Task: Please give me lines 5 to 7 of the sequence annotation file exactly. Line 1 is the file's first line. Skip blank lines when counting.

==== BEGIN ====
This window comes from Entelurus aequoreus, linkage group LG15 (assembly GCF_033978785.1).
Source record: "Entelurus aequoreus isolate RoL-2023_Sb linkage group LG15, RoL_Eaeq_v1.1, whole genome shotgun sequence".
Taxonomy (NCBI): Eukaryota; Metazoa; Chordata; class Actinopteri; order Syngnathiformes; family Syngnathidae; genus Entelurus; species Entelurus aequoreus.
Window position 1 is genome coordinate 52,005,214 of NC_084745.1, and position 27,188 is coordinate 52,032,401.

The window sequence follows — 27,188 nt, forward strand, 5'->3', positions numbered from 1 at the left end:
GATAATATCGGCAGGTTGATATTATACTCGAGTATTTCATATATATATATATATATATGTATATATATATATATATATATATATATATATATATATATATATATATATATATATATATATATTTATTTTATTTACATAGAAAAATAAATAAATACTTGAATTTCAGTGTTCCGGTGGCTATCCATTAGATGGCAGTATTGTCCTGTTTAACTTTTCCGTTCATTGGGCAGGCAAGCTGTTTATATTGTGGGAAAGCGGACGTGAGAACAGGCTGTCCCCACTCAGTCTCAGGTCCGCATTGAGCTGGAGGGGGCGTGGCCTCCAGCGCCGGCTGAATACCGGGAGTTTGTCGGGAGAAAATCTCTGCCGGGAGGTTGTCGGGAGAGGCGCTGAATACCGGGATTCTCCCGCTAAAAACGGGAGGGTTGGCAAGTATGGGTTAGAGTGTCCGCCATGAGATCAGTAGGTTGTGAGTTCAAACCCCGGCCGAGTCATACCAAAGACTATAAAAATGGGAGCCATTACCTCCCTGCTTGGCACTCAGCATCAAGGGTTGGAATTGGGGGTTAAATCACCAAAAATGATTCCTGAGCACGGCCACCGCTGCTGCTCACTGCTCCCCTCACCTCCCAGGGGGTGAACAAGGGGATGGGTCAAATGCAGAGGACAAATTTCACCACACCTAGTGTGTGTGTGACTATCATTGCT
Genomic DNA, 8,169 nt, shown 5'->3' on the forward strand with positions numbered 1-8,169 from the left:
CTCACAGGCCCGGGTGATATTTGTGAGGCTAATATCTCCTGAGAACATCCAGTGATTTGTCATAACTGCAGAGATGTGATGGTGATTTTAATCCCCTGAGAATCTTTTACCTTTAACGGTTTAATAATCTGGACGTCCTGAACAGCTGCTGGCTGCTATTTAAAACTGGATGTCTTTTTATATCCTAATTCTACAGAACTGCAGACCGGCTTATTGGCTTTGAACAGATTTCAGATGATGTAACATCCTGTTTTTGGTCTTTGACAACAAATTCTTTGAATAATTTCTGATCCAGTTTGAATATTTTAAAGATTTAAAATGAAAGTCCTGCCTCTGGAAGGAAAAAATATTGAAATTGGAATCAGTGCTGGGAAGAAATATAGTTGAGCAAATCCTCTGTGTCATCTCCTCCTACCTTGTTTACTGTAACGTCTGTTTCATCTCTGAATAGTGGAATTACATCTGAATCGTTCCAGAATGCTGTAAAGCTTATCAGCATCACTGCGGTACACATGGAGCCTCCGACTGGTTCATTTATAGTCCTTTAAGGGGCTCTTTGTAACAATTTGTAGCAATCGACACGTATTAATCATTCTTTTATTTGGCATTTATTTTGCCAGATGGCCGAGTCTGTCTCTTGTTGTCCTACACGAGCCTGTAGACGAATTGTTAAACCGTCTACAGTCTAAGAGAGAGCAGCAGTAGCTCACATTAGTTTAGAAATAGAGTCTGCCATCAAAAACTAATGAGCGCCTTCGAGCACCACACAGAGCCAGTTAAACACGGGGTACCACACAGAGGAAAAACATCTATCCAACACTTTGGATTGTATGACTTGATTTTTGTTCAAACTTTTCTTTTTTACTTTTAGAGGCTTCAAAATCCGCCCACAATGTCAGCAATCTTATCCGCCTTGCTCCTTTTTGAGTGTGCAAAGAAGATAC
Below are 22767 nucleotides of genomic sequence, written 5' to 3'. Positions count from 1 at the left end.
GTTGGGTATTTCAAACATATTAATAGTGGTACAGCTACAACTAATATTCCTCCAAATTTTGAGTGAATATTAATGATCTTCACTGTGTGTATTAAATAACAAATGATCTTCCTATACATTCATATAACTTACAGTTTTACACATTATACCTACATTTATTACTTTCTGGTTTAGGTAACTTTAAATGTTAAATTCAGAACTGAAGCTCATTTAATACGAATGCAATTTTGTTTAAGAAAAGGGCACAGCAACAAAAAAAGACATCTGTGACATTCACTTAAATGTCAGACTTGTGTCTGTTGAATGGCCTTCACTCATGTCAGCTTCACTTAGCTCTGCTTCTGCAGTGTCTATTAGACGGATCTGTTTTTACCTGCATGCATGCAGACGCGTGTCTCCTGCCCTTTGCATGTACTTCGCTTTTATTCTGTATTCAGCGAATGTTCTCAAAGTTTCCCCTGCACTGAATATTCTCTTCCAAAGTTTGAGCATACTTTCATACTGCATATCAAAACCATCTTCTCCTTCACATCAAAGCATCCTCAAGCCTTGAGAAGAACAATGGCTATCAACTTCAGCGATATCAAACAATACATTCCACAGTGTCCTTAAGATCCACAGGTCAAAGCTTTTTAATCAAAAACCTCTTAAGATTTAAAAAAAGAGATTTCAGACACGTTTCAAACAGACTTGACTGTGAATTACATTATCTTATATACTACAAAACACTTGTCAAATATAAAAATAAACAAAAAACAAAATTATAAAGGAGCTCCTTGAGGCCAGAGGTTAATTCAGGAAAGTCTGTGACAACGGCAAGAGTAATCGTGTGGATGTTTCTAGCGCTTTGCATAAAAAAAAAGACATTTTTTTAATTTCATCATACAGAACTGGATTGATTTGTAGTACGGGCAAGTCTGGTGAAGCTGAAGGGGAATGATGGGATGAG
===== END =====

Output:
The window sequence follows — 27,188 nt, forward strand, 5'->3', positions numbered from 1 at the left end:
GATAATATCGGCAGGTTGATATTATACTCGAGTATTTCATATATATATATATATATATGTATATATATATATATATATATATATATATATATATATATATATATATATATATATATATATATTTATTTTATTTACATAGAAAAATAAATAAATACTTGAATTTCAGTGTTCCGGTGGCTATCCATTAGATGGCAGTATTGTCCTGTTTAACTTTTCCGTTCATTGGGCAGGCAAGCTGTTTATATTGTGGGAAAGCGGACGTGAGAACAGGCTGTCCCCACTCAGTCTCAGGTCCGCATTGAGCTGGAGGGGGCGTGGCCTCCAGCGCCGGCTGAATACCGGGAGTTTGTCGGGAGAAAATCTCTGCCGGGAGGTTGTCGGGAGAGGCGCTGAATACCGGGATTCTCCCGCTAAAAACGGGAGGGTTGGCAAGTATGGGTTAGAGTGTCCGCCATGAGATCAGTAGGTTGTGAGTTCAAACCCCGGCCGAGTCATACCAAAGACTATAAAAATGGGAGCCATTACCTCCCTGCTTGGCACTCAGCATCAAGGGTTGGAATTGGGGGTTAAATCACCAAAAATGATTCCTGAGCACGGCCACCGCTGCTGCTCACTGCTCCCCTCACCTCCCAGGGGGTGAACAAGGGGATGGGTCAAATGCAGAGGACAAATTTCACCACACCTAGTGTGTGTGTGACTATCATTGCT
Genomic DNA, 8,169 nt, shown 5'->3' on the forward strand with positions numbered 1-8,169 from the left: